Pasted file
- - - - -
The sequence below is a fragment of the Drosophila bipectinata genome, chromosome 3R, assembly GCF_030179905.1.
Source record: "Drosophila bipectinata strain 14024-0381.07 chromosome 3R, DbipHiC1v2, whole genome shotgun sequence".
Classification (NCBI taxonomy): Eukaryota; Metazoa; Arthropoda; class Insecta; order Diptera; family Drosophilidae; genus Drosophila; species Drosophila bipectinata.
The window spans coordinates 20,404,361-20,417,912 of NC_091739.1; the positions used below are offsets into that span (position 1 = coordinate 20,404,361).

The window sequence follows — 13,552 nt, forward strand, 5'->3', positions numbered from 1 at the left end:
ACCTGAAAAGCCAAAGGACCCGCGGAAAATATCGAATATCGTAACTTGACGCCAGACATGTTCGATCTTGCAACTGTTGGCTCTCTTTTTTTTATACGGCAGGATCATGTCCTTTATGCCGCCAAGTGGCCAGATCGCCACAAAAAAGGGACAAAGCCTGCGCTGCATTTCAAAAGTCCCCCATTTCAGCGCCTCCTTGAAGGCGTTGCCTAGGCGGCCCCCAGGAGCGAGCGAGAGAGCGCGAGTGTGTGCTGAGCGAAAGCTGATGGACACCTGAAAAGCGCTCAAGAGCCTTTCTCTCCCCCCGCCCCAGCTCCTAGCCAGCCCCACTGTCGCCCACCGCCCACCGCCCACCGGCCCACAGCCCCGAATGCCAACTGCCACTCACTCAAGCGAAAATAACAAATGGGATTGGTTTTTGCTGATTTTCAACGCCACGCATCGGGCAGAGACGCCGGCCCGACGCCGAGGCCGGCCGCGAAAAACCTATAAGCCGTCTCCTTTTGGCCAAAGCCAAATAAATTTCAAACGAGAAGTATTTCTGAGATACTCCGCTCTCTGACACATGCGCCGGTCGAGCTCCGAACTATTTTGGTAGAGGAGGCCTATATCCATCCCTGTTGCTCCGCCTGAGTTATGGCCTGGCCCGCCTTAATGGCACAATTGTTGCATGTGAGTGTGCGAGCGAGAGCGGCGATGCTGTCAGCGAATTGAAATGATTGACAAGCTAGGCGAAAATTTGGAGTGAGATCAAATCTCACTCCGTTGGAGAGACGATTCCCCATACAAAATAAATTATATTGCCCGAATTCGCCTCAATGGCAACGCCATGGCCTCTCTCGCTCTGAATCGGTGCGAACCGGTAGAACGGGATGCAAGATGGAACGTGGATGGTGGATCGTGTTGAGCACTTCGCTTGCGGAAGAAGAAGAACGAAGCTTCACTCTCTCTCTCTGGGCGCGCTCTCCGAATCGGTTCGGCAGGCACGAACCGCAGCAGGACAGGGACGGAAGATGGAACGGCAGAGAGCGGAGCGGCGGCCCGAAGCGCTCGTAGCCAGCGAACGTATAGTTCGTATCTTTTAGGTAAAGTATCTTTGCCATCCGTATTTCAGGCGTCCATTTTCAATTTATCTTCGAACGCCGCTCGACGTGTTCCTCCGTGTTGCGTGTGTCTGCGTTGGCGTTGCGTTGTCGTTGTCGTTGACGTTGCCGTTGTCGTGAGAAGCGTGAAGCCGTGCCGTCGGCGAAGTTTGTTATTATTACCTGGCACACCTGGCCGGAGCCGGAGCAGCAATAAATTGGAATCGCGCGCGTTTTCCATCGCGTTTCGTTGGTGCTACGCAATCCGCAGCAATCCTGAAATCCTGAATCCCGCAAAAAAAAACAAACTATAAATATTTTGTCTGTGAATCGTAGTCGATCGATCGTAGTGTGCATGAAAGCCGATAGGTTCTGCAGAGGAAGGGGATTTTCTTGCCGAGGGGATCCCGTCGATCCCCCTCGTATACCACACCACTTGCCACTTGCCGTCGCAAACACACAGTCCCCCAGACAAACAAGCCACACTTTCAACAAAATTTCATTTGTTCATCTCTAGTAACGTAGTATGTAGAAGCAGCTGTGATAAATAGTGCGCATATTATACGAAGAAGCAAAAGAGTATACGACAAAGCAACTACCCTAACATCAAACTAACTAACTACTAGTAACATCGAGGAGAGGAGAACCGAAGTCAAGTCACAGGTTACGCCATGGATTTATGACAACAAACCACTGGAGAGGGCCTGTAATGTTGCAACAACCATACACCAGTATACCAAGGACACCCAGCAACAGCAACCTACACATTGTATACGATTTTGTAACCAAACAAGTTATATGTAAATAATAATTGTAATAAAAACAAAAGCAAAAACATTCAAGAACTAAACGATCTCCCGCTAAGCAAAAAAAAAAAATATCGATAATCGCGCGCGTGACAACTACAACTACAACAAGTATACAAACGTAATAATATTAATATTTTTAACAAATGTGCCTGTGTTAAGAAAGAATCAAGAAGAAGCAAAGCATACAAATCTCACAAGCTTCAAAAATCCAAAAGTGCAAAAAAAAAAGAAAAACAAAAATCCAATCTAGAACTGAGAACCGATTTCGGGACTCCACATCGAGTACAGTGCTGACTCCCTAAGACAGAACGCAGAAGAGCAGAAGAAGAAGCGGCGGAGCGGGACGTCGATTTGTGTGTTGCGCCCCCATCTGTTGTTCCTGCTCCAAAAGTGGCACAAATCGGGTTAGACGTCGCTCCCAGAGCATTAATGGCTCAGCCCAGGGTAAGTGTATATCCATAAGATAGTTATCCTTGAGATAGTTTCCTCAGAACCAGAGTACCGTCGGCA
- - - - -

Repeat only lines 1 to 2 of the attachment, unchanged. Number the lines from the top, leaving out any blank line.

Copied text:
The sequence below is a fragment of the Drosophila bipectinata genome, chromosome 3R, assembly GCF_030179905.1.
Source record: "Drosophila bipectinata strain 14024-0381.07 chromosome 3R, DbipHiC1v2, whole genome shotgun sequence".